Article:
Lindsay: I think minoring in International and Global Studies definitely helped! Even for student who don’t want to live abroad, Maine is quickly becoming more of a multicultural state, so I recommend that minor to all education majors! Taking advantage of the study abroad opportunities definitely helped me as well, because I was able to talk about my previous international experience during my interview. My advice to students who aspire to work in the education profession abroad is to network! I found this position because of a leadership experience I did in high school. The more people you meet, the more opportunities you will have!
UMF CEHR: You mentioned a leadership experience you did in high school. Can you explain what the program was and how that helped you as an education student at UMF?
Lindsay: The program is called the Hugh O’Brian Youth Leadership, also known a HOBY! Farmington actually hosts it every year! It’s an international program for high school sophomores who want to make a difference in their community. The co-founder of the non-profit I work for went to HOBY herself, which is how I got connected! That program not only taught me how to have confidence in myself as a young person, but now as an adult, it has taught me how important it is to encourage our youth to strive for social change regardless of their age.
UMF CEHR: It’s a totally awesome program! It’s great how you were able to build your resume from a young age! What importance does your community have and do you encourage our current students to engage in a similar rewarding experience?
Lindsay: So, our program welcomes all students in the community, and about half of them qualify for the scholarship. Along with the financial assistance, we also provide leadership training and community service opportunities for those students!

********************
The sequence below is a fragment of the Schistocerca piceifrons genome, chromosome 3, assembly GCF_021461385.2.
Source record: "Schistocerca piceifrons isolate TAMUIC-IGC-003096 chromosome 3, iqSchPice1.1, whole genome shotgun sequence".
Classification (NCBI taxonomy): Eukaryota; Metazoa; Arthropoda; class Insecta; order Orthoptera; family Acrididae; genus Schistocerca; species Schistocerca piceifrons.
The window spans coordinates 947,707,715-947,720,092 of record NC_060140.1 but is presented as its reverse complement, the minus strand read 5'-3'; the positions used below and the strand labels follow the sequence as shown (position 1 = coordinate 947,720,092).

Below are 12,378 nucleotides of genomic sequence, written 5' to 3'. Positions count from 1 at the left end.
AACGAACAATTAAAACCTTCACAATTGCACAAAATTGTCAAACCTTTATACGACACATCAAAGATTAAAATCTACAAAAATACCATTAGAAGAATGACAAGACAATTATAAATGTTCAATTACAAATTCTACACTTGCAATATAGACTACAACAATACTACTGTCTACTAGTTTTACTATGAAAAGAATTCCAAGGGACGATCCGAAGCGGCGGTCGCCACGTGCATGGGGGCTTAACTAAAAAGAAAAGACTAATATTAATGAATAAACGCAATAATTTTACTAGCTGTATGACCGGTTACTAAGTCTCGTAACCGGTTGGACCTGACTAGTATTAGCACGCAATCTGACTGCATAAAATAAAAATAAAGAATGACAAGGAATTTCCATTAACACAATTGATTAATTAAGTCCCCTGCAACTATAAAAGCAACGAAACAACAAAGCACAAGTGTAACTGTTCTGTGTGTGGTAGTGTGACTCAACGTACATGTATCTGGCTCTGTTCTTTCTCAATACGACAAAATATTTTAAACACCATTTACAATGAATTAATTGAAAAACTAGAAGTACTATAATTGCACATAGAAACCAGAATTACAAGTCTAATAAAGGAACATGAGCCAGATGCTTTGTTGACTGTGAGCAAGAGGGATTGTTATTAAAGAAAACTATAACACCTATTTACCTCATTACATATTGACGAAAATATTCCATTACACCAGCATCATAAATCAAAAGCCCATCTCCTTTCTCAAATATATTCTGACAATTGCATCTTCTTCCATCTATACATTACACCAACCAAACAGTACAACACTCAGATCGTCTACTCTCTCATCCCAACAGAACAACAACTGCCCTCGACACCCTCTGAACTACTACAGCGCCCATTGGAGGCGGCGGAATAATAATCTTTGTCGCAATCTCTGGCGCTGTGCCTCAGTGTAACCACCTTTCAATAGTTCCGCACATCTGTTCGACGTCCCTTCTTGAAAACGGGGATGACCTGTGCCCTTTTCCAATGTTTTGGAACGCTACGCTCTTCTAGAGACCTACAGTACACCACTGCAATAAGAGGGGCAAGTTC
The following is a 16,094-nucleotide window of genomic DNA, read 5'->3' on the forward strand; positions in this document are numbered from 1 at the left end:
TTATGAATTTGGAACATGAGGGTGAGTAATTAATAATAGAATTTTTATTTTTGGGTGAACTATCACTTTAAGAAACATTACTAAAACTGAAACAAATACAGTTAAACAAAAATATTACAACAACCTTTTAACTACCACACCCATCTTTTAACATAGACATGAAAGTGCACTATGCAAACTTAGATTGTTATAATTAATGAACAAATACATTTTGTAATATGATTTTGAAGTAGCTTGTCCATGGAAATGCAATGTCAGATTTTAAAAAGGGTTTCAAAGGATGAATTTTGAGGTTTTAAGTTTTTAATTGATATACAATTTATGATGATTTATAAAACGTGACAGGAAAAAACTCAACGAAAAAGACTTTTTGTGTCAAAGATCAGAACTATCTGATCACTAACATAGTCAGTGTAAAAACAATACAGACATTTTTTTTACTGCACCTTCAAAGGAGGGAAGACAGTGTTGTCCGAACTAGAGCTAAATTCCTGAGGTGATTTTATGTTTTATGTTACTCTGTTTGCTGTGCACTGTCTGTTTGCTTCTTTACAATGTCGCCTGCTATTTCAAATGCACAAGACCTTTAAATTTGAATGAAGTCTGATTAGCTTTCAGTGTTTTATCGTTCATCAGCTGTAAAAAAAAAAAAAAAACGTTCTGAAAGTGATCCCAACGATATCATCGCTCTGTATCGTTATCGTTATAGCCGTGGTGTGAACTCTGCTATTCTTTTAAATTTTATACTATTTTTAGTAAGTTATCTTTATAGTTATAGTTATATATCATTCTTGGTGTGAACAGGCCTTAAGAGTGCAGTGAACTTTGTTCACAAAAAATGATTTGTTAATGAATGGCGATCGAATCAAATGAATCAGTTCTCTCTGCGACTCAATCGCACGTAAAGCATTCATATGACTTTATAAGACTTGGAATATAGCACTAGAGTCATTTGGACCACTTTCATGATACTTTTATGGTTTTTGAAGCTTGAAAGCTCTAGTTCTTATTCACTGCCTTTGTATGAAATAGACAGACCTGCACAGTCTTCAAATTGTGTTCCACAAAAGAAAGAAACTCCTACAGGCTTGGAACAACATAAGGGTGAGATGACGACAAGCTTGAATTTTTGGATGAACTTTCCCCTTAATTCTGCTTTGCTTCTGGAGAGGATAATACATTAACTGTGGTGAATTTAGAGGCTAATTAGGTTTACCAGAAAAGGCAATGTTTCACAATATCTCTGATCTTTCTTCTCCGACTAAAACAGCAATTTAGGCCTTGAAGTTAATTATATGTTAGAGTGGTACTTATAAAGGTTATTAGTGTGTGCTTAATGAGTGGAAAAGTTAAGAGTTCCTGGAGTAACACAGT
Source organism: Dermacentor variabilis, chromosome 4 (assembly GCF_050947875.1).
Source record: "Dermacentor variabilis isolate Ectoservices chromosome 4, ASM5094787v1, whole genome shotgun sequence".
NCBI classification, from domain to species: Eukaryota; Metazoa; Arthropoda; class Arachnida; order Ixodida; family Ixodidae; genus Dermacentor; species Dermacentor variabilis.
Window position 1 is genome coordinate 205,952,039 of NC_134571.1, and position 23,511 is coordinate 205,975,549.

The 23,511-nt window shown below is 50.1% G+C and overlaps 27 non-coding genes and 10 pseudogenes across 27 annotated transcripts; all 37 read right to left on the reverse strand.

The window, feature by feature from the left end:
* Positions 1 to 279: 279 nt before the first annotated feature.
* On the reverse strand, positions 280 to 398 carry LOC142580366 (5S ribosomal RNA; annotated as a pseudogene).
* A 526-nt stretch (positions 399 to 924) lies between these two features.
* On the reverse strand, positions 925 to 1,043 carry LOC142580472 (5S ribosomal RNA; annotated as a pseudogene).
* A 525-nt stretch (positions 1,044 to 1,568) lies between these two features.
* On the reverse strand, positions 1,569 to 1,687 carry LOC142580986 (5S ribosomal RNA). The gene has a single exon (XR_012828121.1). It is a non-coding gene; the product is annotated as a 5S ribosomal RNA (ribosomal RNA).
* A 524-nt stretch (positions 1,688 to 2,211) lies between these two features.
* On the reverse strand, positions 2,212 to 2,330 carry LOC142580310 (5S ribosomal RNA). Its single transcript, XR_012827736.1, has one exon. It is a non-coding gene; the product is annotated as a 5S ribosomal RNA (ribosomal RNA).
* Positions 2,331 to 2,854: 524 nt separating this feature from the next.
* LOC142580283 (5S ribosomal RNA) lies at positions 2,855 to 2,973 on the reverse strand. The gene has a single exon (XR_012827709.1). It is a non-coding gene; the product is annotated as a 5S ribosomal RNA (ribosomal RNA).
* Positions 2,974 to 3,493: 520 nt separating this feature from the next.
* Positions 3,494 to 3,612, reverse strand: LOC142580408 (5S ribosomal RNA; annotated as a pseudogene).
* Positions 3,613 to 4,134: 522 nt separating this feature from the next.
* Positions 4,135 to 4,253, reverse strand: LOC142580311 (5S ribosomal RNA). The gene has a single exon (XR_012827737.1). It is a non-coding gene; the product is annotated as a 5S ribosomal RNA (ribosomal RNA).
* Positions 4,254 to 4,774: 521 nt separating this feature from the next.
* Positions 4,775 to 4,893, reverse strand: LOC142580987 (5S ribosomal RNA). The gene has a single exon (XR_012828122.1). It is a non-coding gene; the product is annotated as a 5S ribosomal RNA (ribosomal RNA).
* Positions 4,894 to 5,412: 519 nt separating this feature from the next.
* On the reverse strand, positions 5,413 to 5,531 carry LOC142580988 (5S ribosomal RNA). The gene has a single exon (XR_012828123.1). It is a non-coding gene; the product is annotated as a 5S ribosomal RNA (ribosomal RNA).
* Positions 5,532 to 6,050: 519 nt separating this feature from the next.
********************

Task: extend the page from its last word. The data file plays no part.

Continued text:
UMF CEHR: That is awesome that there is a program that provides that to students. It sounds like your travels play such a big role in your professional career. So far, have you encountered any hardships and how did you overcome those? What are your plans after your year abroad?
Lindsay: The language barrier has definitely been challenging! I studied Spanish for four years in high school but didn’t touch it in college. I’ve also been homesick a bit, so that has been hard as well. However, I’ve been learning more Spanish every day, so I know eventually the language won’t be a problem anymore! When I’m feeling homesick, I just remind myself that Maine will be there when my year in Ecuador is up and I’ll always be able to return there, but I wanted to take the opportunity to go abroad while I still had the chance (before I settled into my teaching career). I’m hoping to teach Special Education when I return to the states, and possibly start a Spanish club at my school!
UMF CEHR: That’s a great way to deal with the stresses. New languages can be hard to learn and adapt to, but it sounds like you have an open mind and willing to learn new things. What you are doing is totally awesome and will give our current students lots of things to consider and think about if they are hoping to go abroad! What was the best advice that you were given as a new employee in the education field?
Lindsay: The best advice I was given was to be flexible. In any field, but especially education, flexibility is so important because so many things can change on a dime! I applied this advice to the classroom, but also my life. I didn’t get the first position abroad that I applied for, so instead of giving up on working abroad, I kept looking and found this one!
UMF CEHR: It’s so great to keep an open mind. Is there anything else that you would like to add for advice to current students?
Lindsay: My last piece of advice is that if you’re even curious about teaching abroad, go for it! There is no better time to go abroad than right after college. Teaching jobs back home will always be there!